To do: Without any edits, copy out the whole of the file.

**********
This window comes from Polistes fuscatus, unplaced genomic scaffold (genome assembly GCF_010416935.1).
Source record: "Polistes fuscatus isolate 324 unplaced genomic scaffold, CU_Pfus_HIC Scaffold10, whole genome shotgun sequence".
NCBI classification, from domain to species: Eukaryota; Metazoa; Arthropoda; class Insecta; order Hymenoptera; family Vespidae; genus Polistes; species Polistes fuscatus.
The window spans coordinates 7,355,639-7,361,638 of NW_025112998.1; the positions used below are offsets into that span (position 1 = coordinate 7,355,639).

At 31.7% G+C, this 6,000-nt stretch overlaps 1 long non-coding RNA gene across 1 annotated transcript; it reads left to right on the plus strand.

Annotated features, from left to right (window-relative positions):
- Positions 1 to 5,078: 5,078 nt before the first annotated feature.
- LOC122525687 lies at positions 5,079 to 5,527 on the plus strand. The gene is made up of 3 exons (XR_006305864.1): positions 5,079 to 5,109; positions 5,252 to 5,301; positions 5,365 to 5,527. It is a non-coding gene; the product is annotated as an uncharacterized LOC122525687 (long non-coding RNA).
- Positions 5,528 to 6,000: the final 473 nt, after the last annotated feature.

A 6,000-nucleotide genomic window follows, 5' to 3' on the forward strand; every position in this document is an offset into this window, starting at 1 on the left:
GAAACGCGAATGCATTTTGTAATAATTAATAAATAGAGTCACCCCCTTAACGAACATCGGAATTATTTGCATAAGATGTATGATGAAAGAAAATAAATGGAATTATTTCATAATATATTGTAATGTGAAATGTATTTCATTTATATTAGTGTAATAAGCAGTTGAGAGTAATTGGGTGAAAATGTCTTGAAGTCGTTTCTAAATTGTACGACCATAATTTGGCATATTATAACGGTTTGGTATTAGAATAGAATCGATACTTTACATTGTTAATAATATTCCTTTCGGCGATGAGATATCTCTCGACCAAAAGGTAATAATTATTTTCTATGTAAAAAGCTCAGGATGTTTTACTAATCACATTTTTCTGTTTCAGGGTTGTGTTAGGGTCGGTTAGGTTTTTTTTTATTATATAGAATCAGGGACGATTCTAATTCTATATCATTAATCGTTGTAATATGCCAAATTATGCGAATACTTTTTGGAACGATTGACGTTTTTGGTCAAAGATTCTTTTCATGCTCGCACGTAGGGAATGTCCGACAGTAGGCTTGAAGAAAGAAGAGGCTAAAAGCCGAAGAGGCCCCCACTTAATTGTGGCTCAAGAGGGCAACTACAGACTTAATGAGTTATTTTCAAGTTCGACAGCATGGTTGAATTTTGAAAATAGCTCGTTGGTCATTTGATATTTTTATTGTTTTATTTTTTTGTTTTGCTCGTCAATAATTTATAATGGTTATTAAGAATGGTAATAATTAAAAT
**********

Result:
This window comes from Polistes fuscatus, unplaced genomic scaffold (genome assembly GCF_010416935.1).
Source record: "Polistes fuscatus isolate 324 unplaced genomic scaffold, CU_Pfus_HIC Scaffold10, whole genome shotgun sequence".
NCBI classification, from domain to species: Eukaryota; Metazoa; Arthropoda; class Insecta; order Hymenoptera; family Vespidae; genus Polistes; species Polistes fuscatus.
The window spans coordinates 7,355,639-7,361,638 of NW_025112998.1; the positions used below are offsets into that span (position 1 = coordinate 7,355,639).

At 31.7% G+C, this 6,000-nt stretch overlaps 1 long non-coding RNA gene across 1 annotated transcript; it reads left to right on the plus strand.

Annotated features, from left to right (window-relative positions):
- Positions 1 to 5,078: 5,078 nt before the first annotated feature.
- LOC122525687 lies at positions 5,079 to 5,527 on the plus strand. The gene is made up of 3 exons (XR_006305864.1): positions 5,079 to 5,109; positions 5,252 to 5,301; positions 5,365 to 5,527. It is a non-coding gene; the product is annotated as an uncharacterized LOC122525687 (long non-coding RNA).
- Positions 5,528 to 6,000: the final 473 nt, after the last annotated feature.

A 6,000-nucleotide genomic window follows, 5' to 3' on the forward strand; every position in this document is an offset into this window, starting at 1 on the left:
GAAACGCGAATGCATTTTGTAATAATTAATAAATAGAGTCACCCCCTTAACGAACATCGGAATTATTTGCATAAGATGTATGATGAAAGAAAATAAATGGAATTATTTCATAATATATTGTAATGTGAAATGTATTTCATTTATATTAGTGTAATAAGCAGTTGAGAGTAATTGGGTGAAAATGTCTTGAAGTCGTTTCTAAATTGTACGACCATAATTTGGCATATTATAACGGTTTGGTATTAGAATAGAATCGATACTTTACATTGTTAATAATATTCCTTTCGGCGATGAGATATCTCTCGACCAAAAGGTAATAATTATTTTCTATGTAAAAAGCTCAGGATGTTTTACTAATCACATTTTTCTGTTTCAGGGTTGTGTTAGGGTCGGTTAGGTTTTTTTTTATTATATAGAATCAGGGACGATTCTAATTCTATATCATTAATCGTTGTAATATGCCAAATTATGCGAATACTTTTTGGAACGATTGACGTTTTTGGTCAAAGATTCTTTTCATGCTCGCACGTAGGGAATGTCCGACAGTAGGCTTGAAGAAAGAAGAGGCTAAAAGCCGAAGAGGCCCCCACTTAATTGTGGCTCAAGAGGGCAACTACAGACTTAATGAGTTATTTTCAAGTTCGACAGCATGGTTGAATTTTGAAAATAGCTCGTTGGTCATTTGATATTTTTATTGTTTTATTTTTTTGTTTTGCTCGTCAATAATTTATAATGGTTATTAAGAATGGTAATAATTAAAAT